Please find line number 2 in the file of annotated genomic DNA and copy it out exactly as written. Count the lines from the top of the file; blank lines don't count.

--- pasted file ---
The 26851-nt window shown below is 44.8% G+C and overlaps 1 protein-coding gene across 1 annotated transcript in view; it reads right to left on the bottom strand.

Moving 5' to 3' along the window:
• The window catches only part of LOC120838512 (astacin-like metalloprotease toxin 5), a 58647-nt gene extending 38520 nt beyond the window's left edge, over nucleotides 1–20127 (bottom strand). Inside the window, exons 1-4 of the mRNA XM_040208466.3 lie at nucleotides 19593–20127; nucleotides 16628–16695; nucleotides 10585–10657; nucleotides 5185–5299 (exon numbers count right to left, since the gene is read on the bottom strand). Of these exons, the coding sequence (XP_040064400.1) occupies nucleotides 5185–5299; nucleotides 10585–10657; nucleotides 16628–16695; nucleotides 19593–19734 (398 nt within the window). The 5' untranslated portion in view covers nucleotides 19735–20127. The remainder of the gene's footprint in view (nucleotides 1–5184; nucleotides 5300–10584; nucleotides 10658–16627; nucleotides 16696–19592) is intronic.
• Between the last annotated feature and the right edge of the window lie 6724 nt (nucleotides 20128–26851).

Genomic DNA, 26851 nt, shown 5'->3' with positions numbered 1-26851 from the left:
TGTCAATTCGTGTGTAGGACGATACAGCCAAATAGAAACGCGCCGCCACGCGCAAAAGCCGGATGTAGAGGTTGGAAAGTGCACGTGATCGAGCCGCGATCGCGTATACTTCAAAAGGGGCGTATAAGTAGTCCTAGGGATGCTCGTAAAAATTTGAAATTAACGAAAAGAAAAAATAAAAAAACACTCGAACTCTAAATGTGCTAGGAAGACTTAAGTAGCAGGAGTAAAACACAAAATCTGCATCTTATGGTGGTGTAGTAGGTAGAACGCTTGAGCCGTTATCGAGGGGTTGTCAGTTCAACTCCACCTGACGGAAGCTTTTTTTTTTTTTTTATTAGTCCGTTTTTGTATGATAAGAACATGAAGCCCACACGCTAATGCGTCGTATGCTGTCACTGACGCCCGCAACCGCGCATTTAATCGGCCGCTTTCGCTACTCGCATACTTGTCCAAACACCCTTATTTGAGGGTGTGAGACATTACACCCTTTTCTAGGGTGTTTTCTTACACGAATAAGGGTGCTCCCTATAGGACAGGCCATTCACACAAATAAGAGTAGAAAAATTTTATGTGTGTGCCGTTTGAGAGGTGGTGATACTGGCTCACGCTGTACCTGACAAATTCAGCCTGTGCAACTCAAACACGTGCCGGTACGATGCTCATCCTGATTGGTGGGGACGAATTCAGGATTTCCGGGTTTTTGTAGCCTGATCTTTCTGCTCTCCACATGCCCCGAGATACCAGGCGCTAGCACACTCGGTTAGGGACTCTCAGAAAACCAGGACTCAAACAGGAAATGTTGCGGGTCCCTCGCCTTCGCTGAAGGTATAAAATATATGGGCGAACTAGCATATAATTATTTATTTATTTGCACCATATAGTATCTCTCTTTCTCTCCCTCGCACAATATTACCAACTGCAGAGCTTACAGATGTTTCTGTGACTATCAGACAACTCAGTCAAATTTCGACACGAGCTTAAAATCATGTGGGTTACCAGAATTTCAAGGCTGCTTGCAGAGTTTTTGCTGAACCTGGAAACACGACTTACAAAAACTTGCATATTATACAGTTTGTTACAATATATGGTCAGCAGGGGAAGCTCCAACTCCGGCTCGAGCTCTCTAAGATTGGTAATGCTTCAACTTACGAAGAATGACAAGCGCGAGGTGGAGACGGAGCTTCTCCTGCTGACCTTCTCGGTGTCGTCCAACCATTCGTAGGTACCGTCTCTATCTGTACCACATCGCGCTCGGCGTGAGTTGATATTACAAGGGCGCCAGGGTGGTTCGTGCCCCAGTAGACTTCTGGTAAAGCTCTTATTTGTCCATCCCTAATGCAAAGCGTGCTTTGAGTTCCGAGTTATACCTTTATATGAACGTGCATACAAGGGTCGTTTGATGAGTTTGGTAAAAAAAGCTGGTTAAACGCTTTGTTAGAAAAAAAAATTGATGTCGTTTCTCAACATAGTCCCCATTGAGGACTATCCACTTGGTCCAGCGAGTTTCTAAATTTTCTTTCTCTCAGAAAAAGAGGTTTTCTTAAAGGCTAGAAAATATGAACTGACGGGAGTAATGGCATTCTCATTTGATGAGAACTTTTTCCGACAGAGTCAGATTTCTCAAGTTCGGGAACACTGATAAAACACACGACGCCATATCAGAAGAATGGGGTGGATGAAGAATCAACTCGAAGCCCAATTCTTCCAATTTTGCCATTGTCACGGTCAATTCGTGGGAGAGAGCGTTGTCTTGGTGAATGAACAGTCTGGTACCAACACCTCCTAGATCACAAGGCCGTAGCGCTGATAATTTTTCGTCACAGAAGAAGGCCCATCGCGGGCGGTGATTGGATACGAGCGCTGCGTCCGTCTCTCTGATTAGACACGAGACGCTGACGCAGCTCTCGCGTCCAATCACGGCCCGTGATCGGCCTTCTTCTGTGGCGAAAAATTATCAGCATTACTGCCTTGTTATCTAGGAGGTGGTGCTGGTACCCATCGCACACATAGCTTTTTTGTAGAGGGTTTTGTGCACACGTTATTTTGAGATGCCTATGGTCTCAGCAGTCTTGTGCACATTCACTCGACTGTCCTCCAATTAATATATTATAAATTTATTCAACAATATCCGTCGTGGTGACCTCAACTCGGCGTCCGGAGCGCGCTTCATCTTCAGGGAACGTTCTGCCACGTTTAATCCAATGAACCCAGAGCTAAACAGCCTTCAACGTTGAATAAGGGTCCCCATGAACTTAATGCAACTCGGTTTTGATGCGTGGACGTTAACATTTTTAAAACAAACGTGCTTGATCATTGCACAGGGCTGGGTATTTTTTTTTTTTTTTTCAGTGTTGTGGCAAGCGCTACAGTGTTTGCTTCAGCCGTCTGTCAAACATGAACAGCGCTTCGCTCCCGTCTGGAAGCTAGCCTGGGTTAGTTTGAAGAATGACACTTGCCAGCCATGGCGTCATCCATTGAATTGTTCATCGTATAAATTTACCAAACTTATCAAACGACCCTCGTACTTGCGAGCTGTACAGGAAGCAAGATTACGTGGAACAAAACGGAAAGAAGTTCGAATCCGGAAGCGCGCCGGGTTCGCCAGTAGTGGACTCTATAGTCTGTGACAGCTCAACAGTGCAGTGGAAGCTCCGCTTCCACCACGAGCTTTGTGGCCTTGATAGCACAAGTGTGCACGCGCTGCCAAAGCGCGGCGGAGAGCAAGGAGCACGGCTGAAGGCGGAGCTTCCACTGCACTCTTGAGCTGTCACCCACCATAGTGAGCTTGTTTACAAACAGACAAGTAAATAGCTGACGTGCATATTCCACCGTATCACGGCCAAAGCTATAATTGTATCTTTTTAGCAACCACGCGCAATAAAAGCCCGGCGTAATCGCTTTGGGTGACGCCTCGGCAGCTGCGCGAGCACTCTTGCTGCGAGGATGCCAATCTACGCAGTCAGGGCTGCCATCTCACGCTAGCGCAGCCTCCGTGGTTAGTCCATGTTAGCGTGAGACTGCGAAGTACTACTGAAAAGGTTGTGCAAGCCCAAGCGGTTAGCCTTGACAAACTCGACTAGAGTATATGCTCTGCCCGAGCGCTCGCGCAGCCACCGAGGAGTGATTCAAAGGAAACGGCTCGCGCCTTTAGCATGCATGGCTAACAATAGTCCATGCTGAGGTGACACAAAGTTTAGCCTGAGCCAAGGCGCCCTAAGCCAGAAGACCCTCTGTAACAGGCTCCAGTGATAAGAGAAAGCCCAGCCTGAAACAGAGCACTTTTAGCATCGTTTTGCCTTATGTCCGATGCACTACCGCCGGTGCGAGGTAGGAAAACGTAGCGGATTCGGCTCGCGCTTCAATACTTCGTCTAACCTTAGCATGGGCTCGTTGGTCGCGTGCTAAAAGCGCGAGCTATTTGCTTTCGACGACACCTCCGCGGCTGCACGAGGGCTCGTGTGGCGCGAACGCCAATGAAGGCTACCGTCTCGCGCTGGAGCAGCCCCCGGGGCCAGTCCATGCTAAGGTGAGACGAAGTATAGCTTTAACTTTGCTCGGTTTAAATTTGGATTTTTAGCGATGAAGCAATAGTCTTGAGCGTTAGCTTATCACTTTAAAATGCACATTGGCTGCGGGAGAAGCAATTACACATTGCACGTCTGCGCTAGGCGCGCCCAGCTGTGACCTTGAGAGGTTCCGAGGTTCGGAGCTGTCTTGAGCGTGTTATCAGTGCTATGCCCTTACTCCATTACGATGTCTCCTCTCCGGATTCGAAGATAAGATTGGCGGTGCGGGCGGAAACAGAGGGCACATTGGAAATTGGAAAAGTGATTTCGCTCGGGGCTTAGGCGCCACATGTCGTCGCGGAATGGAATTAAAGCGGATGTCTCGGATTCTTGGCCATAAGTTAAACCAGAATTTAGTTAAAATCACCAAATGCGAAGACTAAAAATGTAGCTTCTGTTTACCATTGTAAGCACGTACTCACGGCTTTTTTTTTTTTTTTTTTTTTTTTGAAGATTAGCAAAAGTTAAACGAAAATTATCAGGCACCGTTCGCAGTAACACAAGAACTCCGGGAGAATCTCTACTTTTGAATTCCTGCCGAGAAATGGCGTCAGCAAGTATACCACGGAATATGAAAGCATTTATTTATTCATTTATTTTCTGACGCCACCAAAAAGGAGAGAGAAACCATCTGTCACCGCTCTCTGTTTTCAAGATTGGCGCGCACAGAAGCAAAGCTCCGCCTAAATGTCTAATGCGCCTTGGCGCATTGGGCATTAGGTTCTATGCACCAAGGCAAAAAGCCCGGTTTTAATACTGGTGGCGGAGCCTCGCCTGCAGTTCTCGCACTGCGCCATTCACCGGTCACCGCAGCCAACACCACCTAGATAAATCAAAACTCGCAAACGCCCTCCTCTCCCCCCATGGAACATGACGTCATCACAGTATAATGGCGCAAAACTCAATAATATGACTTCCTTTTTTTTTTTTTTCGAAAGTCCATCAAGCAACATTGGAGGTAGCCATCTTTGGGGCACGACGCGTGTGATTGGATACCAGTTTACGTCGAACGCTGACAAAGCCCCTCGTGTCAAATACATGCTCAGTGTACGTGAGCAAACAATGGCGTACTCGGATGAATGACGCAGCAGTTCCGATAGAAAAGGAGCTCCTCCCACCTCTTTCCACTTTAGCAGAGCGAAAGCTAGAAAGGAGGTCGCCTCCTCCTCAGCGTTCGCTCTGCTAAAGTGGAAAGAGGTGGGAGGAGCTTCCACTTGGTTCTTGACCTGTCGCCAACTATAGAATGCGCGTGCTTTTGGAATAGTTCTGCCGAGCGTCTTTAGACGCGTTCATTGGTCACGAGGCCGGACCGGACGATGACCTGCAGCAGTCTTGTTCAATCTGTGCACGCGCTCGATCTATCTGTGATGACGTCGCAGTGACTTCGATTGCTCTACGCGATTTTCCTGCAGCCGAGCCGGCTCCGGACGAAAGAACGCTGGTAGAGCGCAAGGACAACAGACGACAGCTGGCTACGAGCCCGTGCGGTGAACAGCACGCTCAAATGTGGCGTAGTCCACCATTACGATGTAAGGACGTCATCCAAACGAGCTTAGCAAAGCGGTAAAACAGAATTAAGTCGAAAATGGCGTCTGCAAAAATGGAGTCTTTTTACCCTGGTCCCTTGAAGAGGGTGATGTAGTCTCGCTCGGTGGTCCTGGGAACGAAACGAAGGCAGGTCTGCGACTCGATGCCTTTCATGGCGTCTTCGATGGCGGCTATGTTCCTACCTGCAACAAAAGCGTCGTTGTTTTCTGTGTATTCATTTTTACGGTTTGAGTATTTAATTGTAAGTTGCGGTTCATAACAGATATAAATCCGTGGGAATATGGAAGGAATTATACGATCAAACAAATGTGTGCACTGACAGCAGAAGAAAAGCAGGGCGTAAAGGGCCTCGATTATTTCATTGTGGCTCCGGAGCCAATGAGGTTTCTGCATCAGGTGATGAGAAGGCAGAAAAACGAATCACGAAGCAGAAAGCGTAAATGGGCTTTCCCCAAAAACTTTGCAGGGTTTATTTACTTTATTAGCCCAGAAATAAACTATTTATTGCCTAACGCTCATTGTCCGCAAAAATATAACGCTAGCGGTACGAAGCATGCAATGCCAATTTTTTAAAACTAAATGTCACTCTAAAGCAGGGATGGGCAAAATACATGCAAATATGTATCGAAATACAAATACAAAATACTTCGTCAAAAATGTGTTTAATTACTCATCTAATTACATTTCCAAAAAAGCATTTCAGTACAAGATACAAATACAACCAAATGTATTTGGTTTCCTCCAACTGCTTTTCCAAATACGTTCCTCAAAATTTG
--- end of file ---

Moving 5' to 3' along the window: